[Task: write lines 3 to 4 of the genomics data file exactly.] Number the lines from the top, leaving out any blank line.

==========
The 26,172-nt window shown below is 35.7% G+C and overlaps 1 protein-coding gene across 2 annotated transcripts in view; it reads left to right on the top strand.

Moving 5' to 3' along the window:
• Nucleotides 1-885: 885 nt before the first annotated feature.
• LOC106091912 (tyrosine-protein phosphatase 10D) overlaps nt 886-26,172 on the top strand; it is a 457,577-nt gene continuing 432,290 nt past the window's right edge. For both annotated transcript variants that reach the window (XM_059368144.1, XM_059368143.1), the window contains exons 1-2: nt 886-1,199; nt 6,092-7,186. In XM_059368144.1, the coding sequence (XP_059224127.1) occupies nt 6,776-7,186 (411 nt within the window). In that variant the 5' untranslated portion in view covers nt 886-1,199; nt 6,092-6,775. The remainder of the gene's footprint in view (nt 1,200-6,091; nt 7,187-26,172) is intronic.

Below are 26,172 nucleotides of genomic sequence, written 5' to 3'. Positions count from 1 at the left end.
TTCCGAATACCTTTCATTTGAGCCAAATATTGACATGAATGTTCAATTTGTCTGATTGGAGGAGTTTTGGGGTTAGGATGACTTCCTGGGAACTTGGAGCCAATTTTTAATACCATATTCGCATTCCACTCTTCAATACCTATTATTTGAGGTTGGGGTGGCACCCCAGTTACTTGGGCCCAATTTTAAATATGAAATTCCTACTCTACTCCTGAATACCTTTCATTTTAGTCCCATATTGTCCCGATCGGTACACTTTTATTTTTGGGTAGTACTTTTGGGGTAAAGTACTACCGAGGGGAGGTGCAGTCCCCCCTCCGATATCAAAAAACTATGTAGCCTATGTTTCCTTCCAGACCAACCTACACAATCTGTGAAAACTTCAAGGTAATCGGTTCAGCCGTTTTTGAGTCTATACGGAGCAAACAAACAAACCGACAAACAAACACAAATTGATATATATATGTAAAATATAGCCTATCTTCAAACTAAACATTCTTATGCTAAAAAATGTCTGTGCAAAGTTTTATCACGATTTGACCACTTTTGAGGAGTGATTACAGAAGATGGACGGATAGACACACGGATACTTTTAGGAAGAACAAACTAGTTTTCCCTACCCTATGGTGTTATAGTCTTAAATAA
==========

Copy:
• Nucleotides 1-885: 885 nt before the first annotated feature.
• LOC106091912 (tyrosine-protein phosphatase 10D) overlaps nt 886-26,172 on the top strand; it is a 457,577-nt gene continuing 432,290 nt past the window's right edge. For both annotated transcript variants that reach the window (XM_059368144.1, XM_059368143.1), the window contains exons 1-2: nt 886-1,199; nt 6,092-7,186. In XM_059368144.1, the coding sequence (XP_059224127.1) occupies nt 6,776-7,186 (411 nt within the window). In that variant the 5' untranslated portion in view covers nt 886-1,199; nt 6,092-6,775. The remainder of the gene's footprint in view (nt 1,200-6,091; nt 7,187-26,172) is intronic.